Google vows to protect AI users against third-party copyright claims

Time:2023-11-13 Source:coingeek 73139 views Trending Copy share

Google says it will protect users of its generative artificial intelligence (AI) products from claims of copyright infringements stemming from third parties.


Google disclosed in a company blog post that it will assume full responsibility for all legal risks associated with intellectual property (IP) violations when clients make use of its AI products. The company stated that it will rely on a “two-pronged” approach to protecting users, with the first indemnity covering the use of training data.


Under this protection, the big tech firm confirmed it will bear full legal liability if users of its AI products are sued by third parties over claims of copyright infringement regarding data used in training models.


“If you are challenged on copyright grounds, we will assume responsibility for the potential legal risks involved,” read the blog post.


The second approach deals with AI-generated content—Google pledges to indemnify users over claims of generated output infringing a third party’s IP rights. However, Google remarks that the protections are not absolute, and users must ensure that they do not attempt to violate the IP of third parties intentionally.


“This indemnity only applies if you didn’t try to intentionally create or use generated output to infringe the rights of others, and similarly, are using existing and emerging tools, for example to cite sources to help use generated output responsibly,” said Google.


Google’s indemnity offering appears limited in its applications to AI offerings in Workspace and Google Cloud, famously excluding its generative AI platform ChatGPT. Currently, products covered include Duet AI in both Cloud and Workspace, Vertex AI Search, Conversation, Text Embedding API, Multimodal Embeddings, Codey APIs, and Visual Captioning.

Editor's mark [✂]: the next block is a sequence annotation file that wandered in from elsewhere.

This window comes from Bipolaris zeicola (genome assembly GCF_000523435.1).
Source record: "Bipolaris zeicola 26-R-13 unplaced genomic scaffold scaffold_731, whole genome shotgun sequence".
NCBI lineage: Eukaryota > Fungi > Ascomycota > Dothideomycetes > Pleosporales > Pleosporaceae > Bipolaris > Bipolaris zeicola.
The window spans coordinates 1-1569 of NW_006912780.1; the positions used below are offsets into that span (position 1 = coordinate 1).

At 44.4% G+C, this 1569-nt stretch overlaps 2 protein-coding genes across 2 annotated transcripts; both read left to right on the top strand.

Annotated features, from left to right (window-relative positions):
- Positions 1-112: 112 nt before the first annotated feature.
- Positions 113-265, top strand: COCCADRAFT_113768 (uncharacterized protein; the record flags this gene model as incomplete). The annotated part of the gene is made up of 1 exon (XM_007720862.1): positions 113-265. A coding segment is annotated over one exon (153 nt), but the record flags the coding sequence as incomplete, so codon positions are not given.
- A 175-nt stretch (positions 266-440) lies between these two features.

Enterprise users do not need to update their existing agreements to reap the indemnity benefits given Google’s publication on its public service terms page, according to Google. The Big Tech firm described the move as only “the first step,” pledging to roll out more features to allow users to get the most out of generative AI.



Copyright claims threaten the future of AI


As AI continues its march, analysts have pointed to copyrights and IP violations as stumbling blocks to their development. Nearly all leading AI developers are in court over IP violations, with OpenAI being sued for unjust enrichment by the U.S. Authors Guild.


“These algorithms are at the heart of Defendants’ massive commercial enterprise,” said the filing. “And at the heart of these algorithms is systematic theft on a mass scale.”


Despite the weighty evidence, the defendants protested their innocence, claiming fair use as a defense. Still, the court’s final decision remains unclear.


Aside from IP claims, AI must grapple with a scarcity of chips and looming regulations that could dent the pace of innovation. Global regulators are scrambling up new legal frameworks to ensure safe usage and protect key and emerging sectors of the economy like finance, Web3, education, and health from misuse.

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